You or they should contact a GP or NHS24. They can also contact the Samaritans immediately by calling 116 123 for free anytime. They could also get help from friends, family, or mental health services.

How can I look after myself when supporting someone with mental health?

Looking after yourself is essential, especially when you’re supporting someone else. Caring for your wellbeing gives you the strength, time, and space to assist others. Here are some helpful tips:

  • Take a break whenever you feel the need: Even if you cannot take a break immediately, setting aside some alone time for yourself is important. Sometimes, just a few minutes is all you need to clear your thoughts.
  • Talk with someone you trust about your feelings: especially if you struggle to cope.
  • Be realistic about your abilities and set boundaries: Accepting that there may be certain things you cannot change or accomplish on your own can help you feel more equipped to handle them.
  • Promote the independence of the person you’re supporting: This may require you to take a step back and respect their choices, even if they differ from yours.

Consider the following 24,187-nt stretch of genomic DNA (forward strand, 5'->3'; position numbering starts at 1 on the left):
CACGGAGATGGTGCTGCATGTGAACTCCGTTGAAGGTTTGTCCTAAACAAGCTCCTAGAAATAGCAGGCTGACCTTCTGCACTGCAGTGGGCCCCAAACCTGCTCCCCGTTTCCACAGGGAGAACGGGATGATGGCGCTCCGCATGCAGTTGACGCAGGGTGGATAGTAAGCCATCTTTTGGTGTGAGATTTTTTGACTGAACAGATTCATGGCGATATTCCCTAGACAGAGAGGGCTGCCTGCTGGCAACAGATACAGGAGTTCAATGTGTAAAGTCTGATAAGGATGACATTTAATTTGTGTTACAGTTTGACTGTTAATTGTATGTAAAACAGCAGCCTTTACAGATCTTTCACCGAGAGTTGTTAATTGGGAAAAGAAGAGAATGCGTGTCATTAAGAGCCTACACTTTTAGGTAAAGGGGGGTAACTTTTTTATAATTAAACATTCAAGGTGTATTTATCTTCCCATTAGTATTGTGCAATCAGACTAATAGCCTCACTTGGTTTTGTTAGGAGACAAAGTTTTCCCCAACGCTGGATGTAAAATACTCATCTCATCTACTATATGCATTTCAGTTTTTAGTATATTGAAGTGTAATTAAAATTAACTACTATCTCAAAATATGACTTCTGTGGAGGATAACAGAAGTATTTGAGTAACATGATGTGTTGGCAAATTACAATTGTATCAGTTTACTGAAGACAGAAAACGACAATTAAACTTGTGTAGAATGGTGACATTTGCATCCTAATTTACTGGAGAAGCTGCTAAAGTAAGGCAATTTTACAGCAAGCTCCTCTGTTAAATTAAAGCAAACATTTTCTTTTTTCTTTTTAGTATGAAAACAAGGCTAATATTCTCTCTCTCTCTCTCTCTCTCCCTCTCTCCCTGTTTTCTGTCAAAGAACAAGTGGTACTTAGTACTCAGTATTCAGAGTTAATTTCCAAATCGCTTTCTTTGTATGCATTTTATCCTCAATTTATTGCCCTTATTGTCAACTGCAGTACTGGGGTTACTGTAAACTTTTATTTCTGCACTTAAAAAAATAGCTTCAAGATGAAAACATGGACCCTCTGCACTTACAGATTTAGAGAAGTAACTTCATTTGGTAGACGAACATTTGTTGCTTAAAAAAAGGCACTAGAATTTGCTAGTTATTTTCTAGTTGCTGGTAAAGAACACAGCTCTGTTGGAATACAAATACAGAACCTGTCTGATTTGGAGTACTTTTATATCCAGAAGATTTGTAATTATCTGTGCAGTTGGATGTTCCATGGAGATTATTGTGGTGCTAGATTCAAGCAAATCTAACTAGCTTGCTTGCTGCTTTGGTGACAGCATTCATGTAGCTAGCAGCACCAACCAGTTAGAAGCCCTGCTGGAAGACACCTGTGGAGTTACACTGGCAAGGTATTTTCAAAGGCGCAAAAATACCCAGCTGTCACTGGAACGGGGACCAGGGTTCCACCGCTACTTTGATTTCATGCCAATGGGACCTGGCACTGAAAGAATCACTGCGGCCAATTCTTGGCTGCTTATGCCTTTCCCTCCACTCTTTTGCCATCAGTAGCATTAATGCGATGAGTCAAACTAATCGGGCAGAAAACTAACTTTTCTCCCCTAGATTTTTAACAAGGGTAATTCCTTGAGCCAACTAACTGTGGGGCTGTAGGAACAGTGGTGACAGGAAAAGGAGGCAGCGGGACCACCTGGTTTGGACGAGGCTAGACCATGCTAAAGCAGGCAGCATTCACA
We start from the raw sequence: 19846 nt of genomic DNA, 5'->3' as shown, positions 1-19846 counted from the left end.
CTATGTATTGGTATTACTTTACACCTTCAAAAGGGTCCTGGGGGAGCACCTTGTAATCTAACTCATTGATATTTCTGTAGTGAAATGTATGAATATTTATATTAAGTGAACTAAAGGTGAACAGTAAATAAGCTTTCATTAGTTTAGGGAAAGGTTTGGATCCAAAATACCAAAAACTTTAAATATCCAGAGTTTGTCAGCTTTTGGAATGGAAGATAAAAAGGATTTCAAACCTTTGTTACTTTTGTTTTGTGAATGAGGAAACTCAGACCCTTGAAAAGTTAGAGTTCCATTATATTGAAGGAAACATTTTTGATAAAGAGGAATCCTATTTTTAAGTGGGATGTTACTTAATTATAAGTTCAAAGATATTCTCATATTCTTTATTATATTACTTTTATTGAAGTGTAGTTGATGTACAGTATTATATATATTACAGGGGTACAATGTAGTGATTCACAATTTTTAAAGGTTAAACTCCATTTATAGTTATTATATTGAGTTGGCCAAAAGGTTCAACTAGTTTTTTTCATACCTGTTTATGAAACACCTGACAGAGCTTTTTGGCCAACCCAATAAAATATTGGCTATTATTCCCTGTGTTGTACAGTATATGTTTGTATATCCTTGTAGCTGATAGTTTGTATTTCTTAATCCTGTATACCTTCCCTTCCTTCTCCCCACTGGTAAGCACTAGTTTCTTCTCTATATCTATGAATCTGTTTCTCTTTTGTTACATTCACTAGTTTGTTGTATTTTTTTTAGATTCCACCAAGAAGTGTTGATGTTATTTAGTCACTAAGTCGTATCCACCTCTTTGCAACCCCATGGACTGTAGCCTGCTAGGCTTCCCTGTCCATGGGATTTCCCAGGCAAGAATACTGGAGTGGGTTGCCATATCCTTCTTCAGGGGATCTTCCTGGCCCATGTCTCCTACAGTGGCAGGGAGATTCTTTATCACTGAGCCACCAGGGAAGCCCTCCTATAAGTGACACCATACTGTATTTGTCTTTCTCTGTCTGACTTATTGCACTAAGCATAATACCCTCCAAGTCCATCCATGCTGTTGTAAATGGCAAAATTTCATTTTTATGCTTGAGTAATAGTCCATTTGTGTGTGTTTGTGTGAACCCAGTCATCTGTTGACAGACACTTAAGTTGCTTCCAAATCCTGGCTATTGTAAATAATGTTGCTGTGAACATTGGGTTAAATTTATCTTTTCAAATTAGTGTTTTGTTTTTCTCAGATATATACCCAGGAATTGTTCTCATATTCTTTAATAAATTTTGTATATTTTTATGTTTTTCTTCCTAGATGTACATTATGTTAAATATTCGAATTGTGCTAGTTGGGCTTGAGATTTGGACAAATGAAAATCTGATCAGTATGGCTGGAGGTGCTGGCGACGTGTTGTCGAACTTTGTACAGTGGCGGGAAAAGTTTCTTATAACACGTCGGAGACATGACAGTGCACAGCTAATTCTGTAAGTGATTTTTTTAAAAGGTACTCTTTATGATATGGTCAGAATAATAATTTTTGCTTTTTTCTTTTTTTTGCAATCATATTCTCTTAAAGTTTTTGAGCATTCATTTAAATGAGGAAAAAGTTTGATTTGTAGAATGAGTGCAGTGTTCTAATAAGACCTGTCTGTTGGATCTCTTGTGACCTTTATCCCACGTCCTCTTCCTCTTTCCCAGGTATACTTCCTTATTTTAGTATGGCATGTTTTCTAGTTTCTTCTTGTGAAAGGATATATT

• Focus on the positives in your relationship: Helping someone with their mental health can affect your relationship with them and even make you feel angry and frustrated. Promote an honest and open conversation and prioritise your role as a friend, family member or partner.
  • Share your caregiving responsibilities with others: Having support can make it easier to care for someone.
  • Consider contacting our Advice and Support Service to find local support groups or services for caregivers.

Remember that there are other avenues you can explore to support someone with their mental health. Our ‘Need support?‘ section details support you can get from Change Mental Health and others.